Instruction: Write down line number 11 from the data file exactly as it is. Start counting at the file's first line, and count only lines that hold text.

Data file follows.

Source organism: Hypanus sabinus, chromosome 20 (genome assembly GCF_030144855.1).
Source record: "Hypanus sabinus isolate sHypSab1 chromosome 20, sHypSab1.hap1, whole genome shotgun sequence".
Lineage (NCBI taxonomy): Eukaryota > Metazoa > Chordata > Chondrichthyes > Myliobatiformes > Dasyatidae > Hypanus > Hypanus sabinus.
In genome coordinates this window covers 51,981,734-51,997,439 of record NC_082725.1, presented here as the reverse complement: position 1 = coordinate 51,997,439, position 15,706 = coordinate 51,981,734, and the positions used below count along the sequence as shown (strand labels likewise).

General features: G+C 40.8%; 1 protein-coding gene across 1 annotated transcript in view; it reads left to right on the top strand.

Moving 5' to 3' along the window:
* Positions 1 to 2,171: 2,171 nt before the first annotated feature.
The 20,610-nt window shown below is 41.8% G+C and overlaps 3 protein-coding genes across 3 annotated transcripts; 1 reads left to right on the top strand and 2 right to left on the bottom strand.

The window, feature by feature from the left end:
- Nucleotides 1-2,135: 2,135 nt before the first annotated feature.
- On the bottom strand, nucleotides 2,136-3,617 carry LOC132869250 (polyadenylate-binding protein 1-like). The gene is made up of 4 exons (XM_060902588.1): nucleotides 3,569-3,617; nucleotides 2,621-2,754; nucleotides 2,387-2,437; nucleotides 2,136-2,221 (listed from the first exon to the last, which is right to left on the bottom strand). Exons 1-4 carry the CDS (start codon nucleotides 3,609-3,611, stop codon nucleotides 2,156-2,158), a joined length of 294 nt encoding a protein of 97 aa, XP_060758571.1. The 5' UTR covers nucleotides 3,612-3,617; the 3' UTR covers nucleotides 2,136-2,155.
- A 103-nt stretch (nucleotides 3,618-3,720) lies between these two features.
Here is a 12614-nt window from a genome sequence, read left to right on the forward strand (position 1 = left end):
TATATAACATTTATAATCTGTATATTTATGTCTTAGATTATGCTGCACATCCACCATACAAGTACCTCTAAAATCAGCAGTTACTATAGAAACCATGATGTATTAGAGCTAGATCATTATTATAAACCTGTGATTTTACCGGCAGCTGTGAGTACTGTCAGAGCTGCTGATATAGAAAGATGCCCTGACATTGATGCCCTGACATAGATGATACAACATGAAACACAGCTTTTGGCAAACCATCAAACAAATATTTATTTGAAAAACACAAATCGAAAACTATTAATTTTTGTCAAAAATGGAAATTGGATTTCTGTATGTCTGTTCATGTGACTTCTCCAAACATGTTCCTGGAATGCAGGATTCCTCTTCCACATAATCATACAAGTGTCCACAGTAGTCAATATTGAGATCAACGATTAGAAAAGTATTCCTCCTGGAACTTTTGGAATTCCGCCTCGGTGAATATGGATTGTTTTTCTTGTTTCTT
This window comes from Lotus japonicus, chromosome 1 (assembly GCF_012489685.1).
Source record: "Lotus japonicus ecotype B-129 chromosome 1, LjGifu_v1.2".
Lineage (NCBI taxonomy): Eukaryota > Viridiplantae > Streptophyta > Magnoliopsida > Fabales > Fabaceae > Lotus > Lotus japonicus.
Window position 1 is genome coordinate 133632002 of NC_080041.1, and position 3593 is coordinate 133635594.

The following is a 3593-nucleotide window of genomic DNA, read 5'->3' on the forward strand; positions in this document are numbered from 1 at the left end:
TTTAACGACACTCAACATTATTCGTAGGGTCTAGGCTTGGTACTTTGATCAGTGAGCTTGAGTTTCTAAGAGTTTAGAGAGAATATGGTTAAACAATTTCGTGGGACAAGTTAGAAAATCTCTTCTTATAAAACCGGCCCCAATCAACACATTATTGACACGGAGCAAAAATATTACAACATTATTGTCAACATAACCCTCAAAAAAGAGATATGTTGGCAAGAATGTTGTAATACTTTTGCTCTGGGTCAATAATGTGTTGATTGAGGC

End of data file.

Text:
- On the bottom strand, nucleotides 2,136-3,617 carry LOC132869250 (polyadenylate-binding protein 1-like). The gene is made up of 4 exons (XM_060902588.1): nucleotides 3,569-3,617; nucleotides 2,621-2,754; nucleotides 2,387-2,437; nucleotides 2,136-2,221 (listed from the first exon to the last, which is right to left on the bottom strand). Exons 1-4 carry the CDS (start codon nucleotides 3,609-3,611, stop codon nucleotides 2,156-2,158), a joined length of 294 nt encoding a protein of 97 aa, XP_060758571.1. The 5' UTR covers nucleotides 3,612-3,617; the 3' UTR covers nucleotides 2,136-2,155.